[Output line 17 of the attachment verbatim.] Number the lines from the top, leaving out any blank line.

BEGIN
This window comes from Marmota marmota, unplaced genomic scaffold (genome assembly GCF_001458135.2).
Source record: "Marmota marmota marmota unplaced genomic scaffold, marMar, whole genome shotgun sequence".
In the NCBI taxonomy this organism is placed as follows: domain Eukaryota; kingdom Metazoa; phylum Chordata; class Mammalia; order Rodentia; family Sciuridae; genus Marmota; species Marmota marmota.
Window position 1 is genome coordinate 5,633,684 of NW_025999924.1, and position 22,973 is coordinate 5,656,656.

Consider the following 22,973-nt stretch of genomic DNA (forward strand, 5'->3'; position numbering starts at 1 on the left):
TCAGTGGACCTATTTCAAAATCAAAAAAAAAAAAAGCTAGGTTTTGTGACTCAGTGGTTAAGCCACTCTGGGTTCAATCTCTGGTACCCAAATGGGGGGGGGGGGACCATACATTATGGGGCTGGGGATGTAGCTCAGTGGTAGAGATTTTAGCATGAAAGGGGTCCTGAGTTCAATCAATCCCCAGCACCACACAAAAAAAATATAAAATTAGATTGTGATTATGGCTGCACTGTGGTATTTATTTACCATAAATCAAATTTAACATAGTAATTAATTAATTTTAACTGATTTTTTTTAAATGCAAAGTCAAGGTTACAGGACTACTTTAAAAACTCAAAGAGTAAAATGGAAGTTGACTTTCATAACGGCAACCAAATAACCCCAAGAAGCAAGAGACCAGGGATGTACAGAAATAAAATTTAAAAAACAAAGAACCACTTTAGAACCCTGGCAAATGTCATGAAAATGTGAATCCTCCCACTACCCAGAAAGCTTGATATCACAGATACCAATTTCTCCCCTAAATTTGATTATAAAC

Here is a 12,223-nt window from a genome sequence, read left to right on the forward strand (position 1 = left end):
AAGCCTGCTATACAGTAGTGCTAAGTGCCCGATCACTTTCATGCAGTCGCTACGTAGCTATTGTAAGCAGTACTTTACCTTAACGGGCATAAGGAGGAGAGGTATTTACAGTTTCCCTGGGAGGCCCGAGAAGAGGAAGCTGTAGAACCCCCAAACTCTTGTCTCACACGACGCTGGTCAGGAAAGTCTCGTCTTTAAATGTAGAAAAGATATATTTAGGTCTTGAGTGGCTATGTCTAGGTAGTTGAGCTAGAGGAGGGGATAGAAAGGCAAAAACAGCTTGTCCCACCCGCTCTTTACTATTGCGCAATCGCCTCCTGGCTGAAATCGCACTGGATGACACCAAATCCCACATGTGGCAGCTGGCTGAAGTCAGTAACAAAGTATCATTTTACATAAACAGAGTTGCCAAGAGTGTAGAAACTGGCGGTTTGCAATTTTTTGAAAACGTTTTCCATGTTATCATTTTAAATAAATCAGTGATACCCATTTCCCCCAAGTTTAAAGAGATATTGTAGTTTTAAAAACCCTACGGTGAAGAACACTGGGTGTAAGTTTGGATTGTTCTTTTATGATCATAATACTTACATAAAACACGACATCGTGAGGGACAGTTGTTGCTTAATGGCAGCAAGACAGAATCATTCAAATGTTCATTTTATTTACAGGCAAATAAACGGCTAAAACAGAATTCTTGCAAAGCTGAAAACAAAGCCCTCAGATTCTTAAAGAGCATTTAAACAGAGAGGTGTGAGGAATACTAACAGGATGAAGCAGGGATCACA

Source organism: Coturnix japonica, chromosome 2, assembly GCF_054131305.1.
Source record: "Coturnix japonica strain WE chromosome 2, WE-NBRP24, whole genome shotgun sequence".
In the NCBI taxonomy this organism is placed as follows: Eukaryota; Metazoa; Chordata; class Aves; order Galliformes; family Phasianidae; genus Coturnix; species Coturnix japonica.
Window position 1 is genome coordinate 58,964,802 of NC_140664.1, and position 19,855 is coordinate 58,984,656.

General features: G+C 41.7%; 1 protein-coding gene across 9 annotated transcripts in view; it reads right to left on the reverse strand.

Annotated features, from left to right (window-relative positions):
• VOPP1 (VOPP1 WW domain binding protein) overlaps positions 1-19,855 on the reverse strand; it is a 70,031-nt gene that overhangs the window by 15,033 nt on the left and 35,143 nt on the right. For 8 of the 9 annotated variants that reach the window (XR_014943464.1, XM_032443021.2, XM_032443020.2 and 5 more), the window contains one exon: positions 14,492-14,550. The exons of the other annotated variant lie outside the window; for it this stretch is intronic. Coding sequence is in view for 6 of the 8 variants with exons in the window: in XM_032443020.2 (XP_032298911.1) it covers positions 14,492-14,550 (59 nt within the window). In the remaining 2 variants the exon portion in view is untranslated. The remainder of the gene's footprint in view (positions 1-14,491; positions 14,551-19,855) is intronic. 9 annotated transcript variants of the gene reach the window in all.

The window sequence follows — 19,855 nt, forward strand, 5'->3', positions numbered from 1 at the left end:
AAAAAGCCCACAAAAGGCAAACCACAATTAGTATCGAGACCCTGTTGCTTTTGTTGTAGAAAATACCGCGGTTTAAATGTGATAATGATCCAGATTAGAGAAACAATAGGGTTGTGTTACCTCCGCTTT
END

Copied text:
AAAAAGCCCACAAAAGGCAAACCACAATTAGTATCGAGACCCTGTTGCTTTTGTTGTAGAAAATACCGCGGTTTAAATGTGATAATGATCCAGATTAGAGAAACAATAGGGTTGTGTTACCTCCGCTTT